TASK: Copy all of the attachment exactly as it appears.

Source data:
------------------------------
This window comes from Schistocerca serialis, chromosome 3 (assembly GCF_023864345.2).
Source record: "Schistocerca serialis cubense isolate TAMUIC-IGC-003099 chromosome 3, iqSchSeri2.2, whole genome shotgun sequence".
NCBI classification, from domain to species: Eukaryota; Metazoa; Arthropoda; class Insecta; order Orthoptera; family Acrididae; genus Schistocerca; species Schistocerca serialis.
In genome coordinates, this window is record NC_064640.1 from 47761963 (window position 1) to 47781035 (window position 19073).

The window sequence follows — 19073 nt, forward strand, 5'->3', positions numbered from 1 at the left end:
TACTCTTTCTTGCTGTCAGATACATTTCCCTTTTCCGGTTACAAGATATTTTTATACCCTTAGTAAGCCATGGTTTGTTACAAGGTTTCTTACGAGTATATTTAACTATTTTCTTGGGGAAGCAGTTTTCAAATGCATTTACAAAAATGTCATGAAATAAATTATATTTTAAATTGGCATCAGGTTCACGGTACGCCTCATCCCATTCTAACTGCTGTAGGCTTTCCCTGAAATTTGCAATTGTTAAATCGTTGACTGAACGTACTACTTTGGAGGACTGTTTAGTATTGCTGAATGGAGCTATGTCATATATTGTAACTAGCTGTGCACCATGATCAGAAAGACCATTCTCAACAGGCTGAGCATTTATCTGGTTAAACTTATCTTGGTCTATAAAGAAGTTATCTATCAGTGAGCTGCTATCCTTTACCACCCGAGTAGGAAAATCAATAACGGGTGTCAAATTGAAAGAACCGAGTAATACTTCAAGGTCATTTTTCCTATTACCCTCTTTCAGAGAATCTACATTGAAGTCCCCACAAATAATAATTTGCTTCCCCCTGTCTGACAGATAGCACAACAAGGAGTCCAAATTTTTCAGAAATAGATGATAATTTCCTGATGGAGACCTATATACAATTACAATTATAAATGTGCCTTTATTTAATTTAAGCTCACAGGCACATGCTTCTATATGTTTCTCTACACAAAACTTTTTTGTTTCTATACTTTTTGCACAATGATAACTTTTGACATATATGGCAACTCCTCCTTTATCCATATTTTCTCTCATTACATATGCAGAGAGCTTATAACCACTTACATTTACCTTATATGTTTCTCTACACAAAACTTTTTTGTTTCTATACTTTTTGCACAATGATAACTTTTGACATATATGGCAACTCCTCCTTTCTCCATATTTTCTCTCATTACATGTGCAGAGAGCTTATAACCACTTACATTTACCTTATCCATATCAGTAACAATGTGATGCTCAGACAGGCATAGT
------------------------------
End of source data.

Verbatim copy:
This window comes from Schistocerca serialis, chromosome 3 (assembly GCF_023864345.2).
Source record: "Schistocerca serialis cubense isolate TAMUIC-IGC-003099 chromosome 3, iqSchSeri2.2, whole genome shotgun sequence".
NCBI classification, from domain to species: Eukaryota; Metazoa; Arthropoda; class Insecta; order Orthoptera; family Acrididae; genus Schistocerca; species Schistocerca serialis.
In genome coordinates, this window is record NC_064640.1 from 47761963 (window position 1) to 47781035 (window position 19073).

The window sequence follows — 19073 nt, forward strand, 5'->3', positions numbered from 1 at the left end:
TACTCTTTCTTGCTGTCAGATACATTTCCCTTTTCCGGTTACAAGATATTTTTATACCCTTAGTAAGCCATGGTTTGTTACAAGGTTTCTTACGAGTATATTTAACTATTTTCTTGGGGAAGCAGTTTTCAAATGCATTTACAAAAATGTCATGAAATAAATTATATTTTAAATTGGCATCAGGTTCACGGTACGCCTCATCCCATTCTAACTGCTGTAGGCTTTCCCTGAAATTTGCAATTGTTAAATCGTTGACTGAACGTACTACTTTGGAGGACTGTTTAGTATTGCTGAATGGAGCTATGTCATATATTGTAACTAGCTGTGCACCATGATCAGAAAGACCATTCTCAACAGGCTGAGCATTTATCTGGTTAAACTTATCTTGGTCTATAAAGAAGTTATCTATCAGTGAGCTGCTATCCTTTACCACCCGAGTAGGAAAATCAATAACGGGTGTCAAATTGAAAGAACCGAGTAATACTTCAAGGTCATTTTTCCTATTACCCTCTTTCAGAGAATCTACATTGAAGTCCCCACAAATAATAATTTGCTTCCCCCTGTCTGACAGATAGCACAACAAGGAGTCCAAATTTTTCAGAAATAGATGATAATTTCCTGATGGAGACCTATATACAATTACAATTATAAATGTGCCTTTATTTAATTTAAGCTCACAGGCACATGCTTCTATATGTTTCTCTACACAAAACTTTTTTGTTTCTATACTTTTTGCACAATGATAACTTTTGACATATATGGCAACTCCTCCTTTATCCATATTTTCTCTCATTACATATGCAGAGAGCTTATAACCACTTACATTTACCTTATATGTTTCTCTACACAAAACTTTTTTGTTTCTATACTTTTTGCACAATGATAACTTTTGACATATATGGCAACTCCTCCTTTCTCCATATTTTCTCTCATTACATGTGCAGAGAGCTTATAACCACTTACATTTACCTTATCCATATCAGTAACAATGTGATGCTCAGACAGGCATAGT